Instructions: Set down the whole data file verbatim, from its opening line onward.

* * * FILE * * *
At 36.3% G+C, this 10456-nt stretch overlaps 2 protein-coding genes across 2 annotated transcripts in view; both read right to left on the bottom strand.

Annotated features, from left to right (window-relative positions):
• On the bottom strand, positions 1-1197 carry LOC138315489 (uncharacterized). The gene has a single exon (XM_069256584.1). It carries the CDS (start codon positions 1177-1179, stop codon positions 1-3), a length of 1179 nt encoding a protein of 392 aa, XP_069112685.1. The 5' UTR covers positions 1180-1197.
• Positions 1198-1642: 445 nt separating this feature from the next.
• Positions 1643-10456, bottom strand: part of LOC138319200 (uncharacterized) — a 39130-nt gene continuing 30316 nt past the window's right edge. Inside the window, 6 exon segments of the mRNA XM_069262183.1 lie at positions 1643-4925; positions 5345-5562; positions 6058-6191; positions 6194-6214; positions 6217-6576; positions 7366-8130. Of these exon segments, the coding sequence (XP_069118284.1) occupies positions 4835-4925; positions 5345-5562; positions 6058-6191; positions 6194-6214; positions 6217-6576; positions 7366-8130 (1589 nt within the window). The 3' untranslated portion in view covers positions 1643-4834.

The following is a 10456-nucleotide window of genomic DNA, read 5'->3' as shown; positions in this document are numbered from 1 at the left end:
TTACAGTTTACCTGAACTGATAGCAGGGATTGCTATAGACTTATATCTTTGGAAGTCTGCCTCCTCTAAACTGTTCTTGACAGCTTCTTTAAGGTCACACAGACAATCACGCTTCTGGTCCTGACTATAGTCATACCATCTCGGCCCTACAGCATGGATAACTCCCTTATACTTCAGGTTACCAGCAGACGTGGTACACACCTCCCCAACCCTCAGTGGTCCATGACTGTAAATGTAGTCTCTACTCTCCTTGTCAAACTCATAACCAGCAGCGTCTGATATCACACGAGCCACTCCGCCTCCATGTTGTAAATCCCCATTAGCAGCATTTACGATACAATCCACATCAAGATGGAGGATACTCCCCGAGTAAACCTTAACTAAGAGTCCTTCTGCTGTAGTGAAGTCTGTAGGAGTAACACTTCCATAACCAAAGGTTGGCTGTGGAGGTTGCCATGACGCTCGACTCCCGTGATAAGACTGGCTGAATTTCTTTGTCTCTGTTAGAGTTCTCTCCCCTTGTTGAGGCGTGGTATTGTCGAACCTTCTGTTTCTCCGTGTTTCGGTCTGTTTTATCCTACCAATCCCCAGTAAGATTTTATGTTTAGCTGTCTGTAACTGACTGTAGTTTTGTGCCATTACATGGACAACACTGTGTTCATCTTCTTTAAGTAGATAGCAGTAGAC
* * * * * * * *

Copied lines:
At 36.3% G+C, this 10456-nt stretch overlaps 2 protein-coding genes across 2 annotated transcripts in view; both read right to left on the bottom strand.

Annotated features, from left to right (window-relative positions):
• On the bottom strand, positions 1-1197 carry LOC138315489 (uncharacterized). The gene has a single exon (XM_069256584.1). It carries the CDS (start codon positions 1177-1179, stop codon positions 1-3), a length of 1179 nt encoding a protein of 392 aa, XP_069112685.1. The 5' UTR covers positions 1180-1197.
• Positions 1198-1642: 445 nt separating this feature from the next.
• Positions 1643-10456, bottom strand: part of LOC138319200 (uncharacterized) — a 39130-nt gene continuing 30316 nt past the window's right edge. Inside the window, 6 exon segments of the mRNA XM_069262183.1 lie at positions 1643-4925; positions 5345-5562; positions 6058-6191; positions 6194-6214; positions 6217-6576; positions 7366-8130. Of these exon segments, the coding sequence (XP_069118284.1) occupies positions 4835-4925; positions 5345-5562; positions 6058-6191; positions 6194-6214; positions 6217-6576; positions 7366-8130 (1589 nt within the window). The 3' untranslated portion in view covers positions 1643-4834.

The following is a 10456-nucleotide window of genomic DNA, read 5'->3' as shown; positions in this document are numbered from 1 at the left end:
TTACAGTTTACCTGAACTGATAGCAGGGATTGCTATAGACTTATATCTTTGGAAGTCTGCCTCCTCTAAACTGTTCTTGACAGCTTCTTTAAGGTCACACAGACAATCACGCTTCTGGTCCTGACTATAGTCATACCATCTCGGCCCTACAGCATGGATAACTCCCTTATACTTCAGGTTACCAGCAGACGTGGTACACACCTCCCCAACCCTCAGTGGTCCATGACTGTAAATGTAGTCTCTACTCTCCTTGTCAAACTCATAACCAGCAGCGTCTGATATCACACGAGCCACTCCGCCTCCATGTTGTAAATCCCCATTAGCAGCATTTACGATACAATCCACATCAAGATGGAGGATACTCCCCGAGTAAACCTTAACTAAGAGTCCTTCTGCTGTAGTGAAGTCTGTAGGAGTAACACTTCCATAACCAAAGGTTGGCTGTGGAGGTTGCCATGACGCTCGACTCCCGTGATAAGACTGGCTGAATTTCTTTGTCTCTGTTAGAGTTCTCTCCCCTTGTTGAGGCGTGGTATTGTCGAACCTTCTGTTTCTCCGTGTTTCGGTCTGTTTTATCCTACCAATCCCCAGTAAGATTTTATGTTTAGCTGTCTGTAACTGACTGTAGTTTTGTGCCATTACATGGACAACACTGTGTTCATCTTCTTTAAGTAGATAGCAGTAGAC